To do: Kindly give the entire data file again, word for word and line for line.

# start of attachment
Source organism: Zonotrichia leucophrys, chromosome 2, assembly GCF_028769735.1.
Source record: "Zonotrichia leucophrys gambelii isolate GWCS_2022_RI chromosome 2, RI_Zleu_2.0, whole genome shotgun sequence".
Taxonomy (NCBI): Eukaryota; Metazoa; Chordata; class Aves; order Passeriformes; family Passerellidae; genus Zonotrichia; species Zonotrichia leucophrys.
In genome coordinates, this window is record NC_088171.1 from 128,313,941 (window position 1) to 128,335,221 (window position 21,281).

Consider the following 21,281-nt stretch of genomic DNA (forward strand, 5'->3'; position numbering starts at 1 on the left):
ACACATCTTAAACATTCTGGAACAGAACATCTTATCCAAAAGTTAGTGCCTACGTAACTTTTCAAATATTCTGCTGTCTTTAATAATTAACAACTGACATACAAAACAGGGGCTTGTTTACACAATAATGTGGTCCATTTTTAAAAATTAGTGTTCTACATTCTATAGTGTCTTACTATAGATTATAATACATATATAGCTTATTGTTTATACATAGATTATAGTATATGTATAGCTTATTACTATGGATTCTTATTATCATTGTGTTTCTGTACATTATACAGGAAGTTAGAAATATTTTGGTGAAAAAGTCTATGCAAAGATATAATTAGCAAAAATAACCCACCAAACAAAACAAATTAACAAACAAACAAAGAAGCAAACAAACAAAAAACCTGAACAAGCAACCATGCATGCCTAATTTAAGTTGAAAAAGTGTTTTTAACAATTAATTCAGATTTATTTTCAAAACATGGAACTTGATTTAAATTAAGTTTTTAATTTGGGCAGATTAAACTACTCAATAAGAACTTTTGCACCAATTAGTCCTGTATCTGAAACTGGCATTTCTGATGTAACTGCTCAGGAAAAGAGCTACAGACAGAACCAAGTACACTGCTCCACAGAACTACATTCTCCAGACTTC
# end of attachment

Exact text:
Source organism: Zonotrichia leucophrys, chromosome 2, assembly GCF_028769735.1.
Source record: "Zonotrichia leucophrys gambelii isolate GWCS_2022_RI chromosome 2, RI_Zleu_2.0, whole genome shotgun sequence".
Taxonomy (NCBI): Eukaryota; Metazoa; Chordata; class Aves; order Passeriformes; family Passerellidae; genus Zonotrichia; species Zonotrichia leucophrys.
In genome coordinates, this window is record NC_088171.1 from 128,313,941 (window position 1) to 128,335,221 (window position 21,281).

Consider the following 21,281-nt stretch of genomic DNA (forward strand, 5'->3'; position numbering starts at 1 on the left):
ACACATCTTAAACATTCTGGAACAGAACATCTTATCCAAAAGTTAGTGCCTACGTAACTTTTCAAATATTCTGCTGTCTTTAATAATTAACAACTGACATACAAAACAGGGGCTTGTTTACACAATAATGTGGTCCATTTTTAAAAATTAGTGTTCTACATTCTATAGTGTCTTACTATAGATTATAATACATATATAGCTTATTGTTTATACATAGATTATAGTATATGTATAGCTTATTACTATGGATTCTTATTATCATTGTGTTTCTGTACATTATACAGGAAGTTAGAAATATTTTGGTGAAAAAGTCTATGCAAAGATATAATTAGCAAAAATAACCCACCAAACAAAACAAATTAACAAACAAACAAAGAAGCAAACAAACAAAAAACCTGAACAAGCAACCATGCATGCCTAATTTAAGTTGAAAAAGTGTTTTTAACAATTAATTCAGATTTATTTTCAAAACATGGAACTTGATTTAAATTAAGTTTTTAATTTGGGCAGATTAAACTACTCAATAAGAACTTTTGCACCAATTAGTCCTGTATCTGAAACTGGCATTTCTGATGTAACTGCTCAGGAAAAGAGCTACAGACAGAACCAAGTACACTGCTCCACAGAACTACATTCTCCAGACTTC